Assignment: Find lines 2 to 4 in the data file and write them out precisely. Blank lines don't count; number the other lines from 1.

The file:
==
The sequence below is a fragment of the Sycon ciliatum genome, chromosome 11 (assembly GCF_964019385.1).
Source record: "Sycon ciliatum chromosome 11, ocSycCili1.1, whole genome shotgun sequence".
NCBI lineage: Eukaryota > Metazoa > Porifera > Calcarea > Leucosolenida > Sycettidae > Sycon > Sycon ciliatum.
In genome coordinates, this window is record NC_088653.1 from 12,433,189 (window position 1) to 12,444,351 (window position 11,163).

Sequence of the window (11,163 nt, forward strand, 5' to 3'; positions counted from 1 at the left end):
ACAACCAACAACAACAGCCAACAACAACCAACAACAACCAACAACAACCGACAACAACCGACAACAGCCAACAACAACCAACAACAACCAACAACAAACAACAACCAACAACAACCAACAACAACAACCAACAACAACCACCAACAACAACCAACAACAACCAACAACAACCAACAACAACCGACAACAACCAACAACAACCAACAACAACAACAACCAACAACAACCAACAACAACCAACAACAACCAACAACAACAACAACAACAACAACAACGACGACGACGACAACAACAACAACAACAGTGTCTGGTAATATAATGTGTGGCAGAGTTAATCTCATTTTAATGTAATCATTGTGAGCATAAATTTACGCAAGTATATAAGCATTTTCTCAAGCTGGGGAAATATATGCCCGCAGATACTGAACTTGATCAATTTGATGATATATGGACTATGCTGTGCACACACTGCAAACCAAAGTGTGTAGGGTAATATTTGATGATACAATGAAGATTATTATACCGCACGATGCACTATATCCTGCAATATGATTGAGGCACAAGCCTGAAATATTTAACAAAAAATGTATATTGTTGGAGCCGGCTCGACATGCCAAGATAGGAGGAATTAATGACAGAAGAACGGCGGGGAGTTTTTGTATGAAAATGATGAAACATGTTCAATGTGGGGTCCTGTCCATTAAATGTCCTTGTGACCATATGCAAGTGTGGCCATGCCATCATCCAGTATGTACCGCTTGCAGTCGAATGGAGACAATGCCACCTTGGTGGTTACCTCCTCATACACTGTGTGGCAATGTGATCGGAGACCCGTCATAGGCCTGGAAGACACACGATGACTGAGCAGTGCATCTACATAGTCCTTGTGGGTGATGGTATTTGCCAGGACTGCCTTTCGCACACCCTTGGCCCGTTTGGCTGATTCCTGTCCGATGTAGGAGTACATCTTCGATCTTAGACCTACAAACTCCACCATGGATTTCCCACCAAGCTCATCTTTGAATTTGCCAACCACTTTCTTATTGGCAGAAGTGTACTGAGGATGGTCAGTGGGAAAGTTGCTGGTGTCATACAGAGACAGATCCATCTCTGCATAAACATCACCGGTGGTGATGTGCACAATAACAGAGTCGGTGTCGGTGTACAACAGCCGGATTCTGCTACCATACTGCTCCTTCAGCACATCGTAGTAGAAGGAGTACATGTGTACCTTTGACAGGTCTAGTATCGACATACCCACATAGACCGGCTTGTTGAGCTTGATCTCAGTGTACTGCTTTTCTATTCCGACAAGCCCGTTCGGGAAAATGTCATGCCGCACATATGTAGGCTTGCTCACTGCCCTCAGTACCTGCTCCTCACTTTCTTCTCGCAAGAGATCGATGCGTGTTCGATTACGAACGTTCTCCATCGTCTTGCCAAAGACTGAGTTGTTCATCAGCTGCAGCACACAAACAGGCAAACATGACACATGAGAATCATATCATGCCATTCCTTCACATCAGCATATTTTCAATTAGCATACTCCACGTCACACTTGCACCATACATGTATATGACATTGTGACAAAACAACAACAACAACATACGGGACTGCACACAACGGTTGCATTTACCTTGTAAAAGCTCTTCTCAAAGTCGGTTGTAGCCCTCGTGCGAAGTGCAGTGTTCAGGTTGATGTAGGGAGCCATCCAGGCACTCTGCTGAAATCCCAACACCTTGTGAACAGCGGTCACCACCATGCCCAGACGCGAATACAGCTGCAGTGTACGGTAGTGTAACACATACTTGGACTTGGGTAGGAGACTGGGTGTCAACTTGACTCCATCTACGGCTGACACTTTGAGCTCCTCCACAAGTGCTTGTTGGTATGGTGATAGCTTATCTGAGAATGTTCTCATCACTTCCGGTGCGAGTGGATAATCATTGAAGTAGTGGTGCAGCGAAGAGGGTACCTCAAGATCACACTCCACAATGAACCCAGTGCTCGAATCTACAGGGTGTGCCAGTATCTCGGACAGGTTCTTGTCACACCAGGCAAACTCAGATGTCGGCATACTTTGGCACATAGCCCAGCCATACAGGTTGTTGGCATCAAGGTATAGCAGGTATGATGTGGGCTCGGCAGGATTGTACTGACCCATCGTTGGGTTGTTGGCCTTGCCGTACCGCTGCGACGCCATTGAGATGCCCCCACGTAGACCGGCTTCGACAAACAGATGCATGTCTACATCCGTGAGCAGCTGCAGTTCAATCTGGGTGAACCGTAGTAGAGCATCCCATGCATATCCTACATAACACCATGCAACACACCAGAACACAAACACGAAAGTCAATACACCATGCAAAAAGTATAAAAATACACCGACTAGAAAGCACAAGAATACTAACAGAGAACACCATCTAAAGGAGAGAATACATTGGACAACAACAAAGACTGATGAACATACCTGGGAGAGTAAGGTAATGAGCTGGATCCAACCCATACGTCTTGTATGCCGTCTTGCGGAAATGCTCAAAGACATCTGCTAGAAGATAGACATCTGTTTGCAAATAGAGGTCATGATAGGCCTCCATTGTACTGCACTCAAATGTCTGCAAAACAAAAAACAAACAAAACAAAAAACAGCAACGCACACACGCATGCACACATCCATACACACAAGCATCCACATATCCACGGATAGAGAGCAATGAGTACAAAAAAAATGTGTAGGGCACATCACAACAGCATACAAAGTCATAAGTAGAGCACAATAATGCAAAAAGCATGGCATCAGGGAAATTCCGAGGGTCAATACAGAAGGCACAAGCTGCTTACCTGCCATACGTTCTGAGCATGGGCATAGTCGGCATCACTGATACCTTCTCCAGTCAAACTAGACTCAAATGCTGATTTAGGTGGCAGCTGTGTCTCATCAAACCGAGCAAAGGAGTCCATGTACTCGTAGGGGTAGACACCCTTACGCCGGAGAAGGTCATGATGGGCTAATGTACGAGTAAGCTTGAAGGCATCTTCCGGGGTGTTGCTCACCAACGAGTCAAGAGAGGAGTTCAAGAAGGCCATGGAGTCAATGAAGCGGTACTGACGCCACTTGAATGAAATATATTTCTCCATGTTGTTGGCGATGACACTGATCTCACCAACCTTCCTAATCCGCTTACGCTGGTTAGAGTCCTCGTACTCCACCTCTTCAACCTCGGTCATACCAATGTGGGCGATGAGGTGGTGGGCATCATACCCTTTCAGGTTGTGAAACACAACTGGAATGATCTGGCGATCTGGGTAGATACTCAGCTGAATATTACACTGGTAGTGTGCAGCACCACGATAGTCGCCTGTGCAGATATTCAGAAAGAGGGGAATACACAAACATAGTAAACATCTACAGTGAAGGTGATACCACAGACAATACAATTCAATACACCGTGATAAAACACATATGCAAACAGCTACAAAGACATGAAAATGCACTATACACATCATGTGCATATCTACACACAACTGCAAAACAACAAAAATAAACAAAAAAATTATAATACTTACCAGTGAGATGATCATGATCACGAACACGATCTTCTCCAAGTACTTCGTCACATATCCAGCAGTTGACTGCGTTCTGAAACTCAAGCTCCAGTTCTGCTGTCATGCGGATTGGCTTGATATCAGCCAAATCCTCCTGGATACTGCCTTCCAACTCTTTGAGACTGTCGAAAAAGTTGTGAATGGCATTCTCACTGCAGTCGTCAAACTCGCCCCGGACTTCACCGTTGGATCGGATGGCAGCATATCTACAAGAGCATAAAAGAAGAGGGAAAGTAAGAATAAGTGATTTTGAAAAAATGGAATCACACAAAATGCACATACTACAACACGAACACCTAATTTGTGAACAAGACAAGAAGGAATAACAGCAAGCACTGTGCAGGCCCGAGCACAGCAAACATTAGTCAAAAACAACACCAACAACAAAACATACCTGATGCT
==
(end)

Source record: "Sycon ciliatum chromosome 11, ocSycCili1.1, whole genome shotgun sequence".
NCBI lineage: Eukaryota > Metazoa > Porifera > Calcarea > Leucosolenida > Sycettidae > Sycon > Sycon ciliatum.
In genome coordinates, this window is record NC_088653.1 from 12,433,189 (window position 1) to 12,444,351 (window position 11,163).